Knitting—a Beacon of Hope for Blind and Visually Impaired People

4 knitted items laid out on a table

by Dayle Kane, VisionAware Peer

If you are new to the loss of vision and the world seems to have been turned up-side-down, it is important to spend time in a place which feels familiar and comforting. Perhaps you feel lost and as though nothing will ever be the same. This might be a time when you think about something you enjoy. 

Hobbies and pastimes which bring us pleasure can be a marvelous way to re-establish some balance, to do something simply for the joy of it. 

Handcrafts, in this case, knitting, is a hobby I do for fun, creativity, and a sense of accomplishment. If you were a knitter and now, with less vision feel you will be unable to do so, please let me encourage you. You can! 

It might feel awkward and clumsy when you first take yarn and needles into your hands. But get a sense of what touching them is like. It may surprise you that muscle memory will slowly begin to show your hands what to do. Place the needle into the stitch, wrap the thread around, pull the needle through that stitch and finally take the new stitch off of the needle. The rhythm as you move your hands will begin to feel almost automatic, and this feeling will help you find your way back to a craft you love. 

What Do You Need to Knit?

To knit, all you need is a set of needles and some yarn. You don’t need vision to begin a project as you would for sewing where fabric needs cutting. You can begin with a simple one-stitch pattern and knit as short or long a piece as you like. Later you can ask for sighted assistance to choose and mark for identification different colors of yarn. For now you can practice using any yarn you have.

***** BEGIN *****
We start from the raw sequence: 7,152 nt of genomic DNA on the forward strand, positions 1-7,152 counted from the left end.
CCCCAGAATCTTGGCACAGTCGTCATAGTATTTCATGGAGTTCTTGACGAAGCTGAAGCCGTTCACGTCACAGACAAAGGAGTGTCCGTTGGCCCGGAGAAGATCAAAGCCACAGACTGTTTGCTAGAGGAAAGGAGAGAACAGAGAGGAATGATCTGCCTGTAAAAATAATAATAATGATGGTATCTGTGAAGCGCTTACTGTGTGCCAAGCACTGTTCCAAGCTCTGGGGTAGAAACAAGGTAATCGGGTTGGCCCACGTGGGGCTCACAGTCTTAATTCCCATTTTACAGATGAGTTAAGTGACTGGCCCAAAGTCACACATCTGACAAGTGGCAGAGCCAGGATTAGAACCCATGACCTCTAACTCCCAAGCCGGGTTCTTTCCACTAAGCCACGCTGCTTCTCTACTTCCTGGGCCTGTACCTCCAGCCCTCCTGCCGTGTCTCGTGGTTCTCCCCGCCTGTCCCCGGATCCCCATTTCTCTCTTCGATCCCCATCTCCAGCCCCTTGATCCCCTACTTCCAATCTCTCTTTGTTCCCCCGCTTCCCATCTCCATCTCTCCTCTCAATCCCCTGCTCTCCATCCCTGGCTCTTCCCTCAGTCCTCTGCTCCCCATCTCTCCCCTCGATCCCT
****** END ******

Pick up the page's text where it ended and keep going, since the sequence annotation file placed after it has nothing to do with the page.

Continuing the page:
Giving and Getting Assistance 

My husband and I give assistance at a local low-vision group on occasion, illustrating helpful devices and talking about what and how we achieve independence in daily life helps to open a dialog with folks and really bridges a gap. During one of these sessions, I passed a knitted item around, and afterward a lady timidly came to me and said, “You have made me decide to try knitting again.” I assured her I would be there to help her if the need arose. 

You too may find help through support or low-vision groups. Read Peer Advisor Lenore Dillon’s posts on joining a support group and check out our section on featured groups and other support group information.  

Additional Information  

Peer Advisor Lynda Lambert also addressed the importance of knitting in her life when she first lost her vision in her post Knit Your Life Back Together. In her post she described how she set up a place to knit, obtained the items she needed such as knitting needles, patterns and yarn, and stored her materials so that she could easily find what she needed. 

If you don’t like knitting, VisionAware offers a host of information on other arts and crafts and on woodworking.